The World's Refugee Crisis Is Pretty Much Worse Than Ever 

If the trends continue through to the end of 2015, the number of those forcibly displaced will exceed 60 million for the first time in history.

The International Syria Support Group met in New York this past week. That's a collection of countries that have high stakes in the war in Syria. It includes the United States, Russia, Turkey, Iran and Saudi Arabia, as well as members of the Arab League and the European Union.

Notably absent was any representative from Syria. It’s the third time this group has gotten together. Over the course of the first two meetings its members agreed on a road map to peace in Syria, which they hope will stem the flow of Syrian refugees into Europe and reduce the threat posed by the Islamic State.

The road map has Syria holding elections, overseen by the United Nations, in 18 months. That sounds ambitious. But the road map also includes a ceasefire by January, which is a couple weeks away. That seems nearly impossible at this point.

The goal of this week's meeting was to produce a UN Security Council resolution that supports the road map and the work of the International Syria Support Group. But there are still a bunch of issues that members can’t agree on, particularly Russia and the United States.

US Secretary of State John Kerry said earlier this week the United States would no longer seek the immediate removal of Syrian President Bashar al-Assad. That was a major concession to the Russians. But the question remains whether or not Assad will be allowed to run in these imagined elections a year and a half from now. There is also the issue of whether or not to recognize the Syrian opposition politically.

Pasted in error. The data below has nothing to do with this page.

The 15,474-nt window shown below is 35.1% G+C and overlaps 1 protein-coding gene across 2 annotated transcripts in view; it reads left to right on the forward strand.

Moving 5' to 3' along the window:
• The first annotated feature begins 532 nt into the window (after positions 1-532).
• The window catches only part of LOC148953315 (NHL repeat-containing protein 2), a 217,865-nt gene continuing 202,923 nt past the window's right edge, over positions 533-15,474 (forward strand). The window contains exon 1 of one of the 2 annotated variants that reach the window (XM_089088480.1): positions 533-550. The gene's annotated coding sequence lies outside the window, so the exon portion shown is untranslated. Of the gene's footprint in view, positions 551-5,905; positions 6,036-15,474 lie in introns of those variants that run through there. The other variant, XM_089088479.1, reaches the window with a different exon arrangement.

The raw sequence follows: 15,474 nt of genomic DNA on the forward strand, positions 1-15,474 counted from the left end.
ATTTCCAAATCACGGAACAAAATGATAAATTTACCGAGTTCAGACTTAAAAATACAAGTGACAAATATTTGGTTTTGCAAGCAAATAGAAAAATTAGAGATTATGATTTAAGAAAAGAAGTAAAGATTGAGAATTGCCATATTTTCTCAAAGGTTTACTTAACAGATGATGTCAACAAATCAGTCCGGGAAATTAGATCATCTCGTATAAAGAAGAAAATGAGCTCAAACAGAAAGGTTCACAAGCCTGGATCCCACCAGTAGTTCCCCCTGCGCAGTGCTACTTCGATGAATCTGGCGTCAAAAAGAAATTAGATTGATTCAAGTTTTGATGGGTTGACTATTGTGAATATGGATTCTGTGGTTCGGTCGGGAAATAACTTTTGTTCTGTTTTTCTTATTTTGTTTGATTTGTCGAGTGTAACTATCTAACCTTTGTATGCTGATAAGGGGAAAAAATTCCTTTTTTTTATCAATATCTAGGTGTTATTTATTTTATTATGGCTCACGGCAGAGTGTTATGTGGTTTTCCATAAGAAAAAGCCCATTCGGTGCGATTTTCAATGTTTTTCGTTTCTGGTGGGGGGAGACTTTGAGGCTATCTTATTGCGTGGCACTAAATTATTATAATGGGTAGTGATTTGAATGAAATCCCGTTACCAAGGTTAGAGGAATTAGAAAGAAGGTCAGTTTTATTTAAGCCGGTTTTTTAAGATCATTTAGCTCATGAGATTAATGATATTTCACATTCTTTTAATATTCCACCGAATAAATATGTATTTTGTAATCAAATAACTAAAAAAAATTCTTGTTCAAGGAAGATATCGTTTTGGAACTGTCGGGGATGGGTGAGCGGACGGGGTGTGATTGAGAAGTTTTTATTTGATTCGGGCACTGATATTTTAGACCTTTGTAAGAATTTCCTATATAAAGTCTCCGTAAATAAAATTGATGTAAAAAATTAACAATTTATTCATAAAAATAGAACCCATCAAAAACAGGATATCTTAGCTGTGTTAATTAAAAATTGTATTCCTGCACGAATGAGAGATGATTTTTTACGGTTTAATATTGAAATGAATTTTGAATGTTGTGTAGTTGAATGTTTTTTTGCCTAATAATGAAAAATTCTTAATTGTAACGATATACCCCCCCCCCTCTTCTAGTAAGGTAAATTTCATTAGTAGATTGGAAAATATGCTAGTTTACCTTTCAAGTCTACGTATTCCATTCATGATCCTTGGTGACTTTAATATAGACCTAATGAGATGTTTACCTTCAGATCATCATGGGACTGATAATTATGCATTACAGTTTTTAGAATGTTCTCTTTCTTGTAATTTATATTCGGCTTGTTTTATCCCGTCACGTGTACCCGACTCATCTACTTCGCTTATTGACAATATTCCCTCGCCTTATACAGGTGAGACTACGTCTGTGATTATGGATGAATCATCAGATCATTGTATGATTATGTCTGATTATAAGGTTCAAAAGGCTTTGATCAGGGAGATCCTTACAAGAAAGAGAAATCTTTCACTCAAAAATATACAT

The UN refugee agency has released a report that details the state of the refugee situation around the world. In short, it’s worse than ever.

The report looks at mid-year trends. It says that if those trends continue through to the end of 2015, the number of those forcibly displaced will exceed 60 million for the first time in history. Most of these refugees are coming from Syria. They are fleeing one of the most brutal civil wars of a generation. Half of Syria’s population has either been driven from their homes or killed. While most of the devastation has come at the hands of Assad’s military, there are also some 60 different countries in a coalition that is bombing targets all over the country. In a separate report, the UN children's organization UNICEF says that some 16 million kids were born in conflict zones this year. That’s an eighth of all babies born. That can’t be good for the world.

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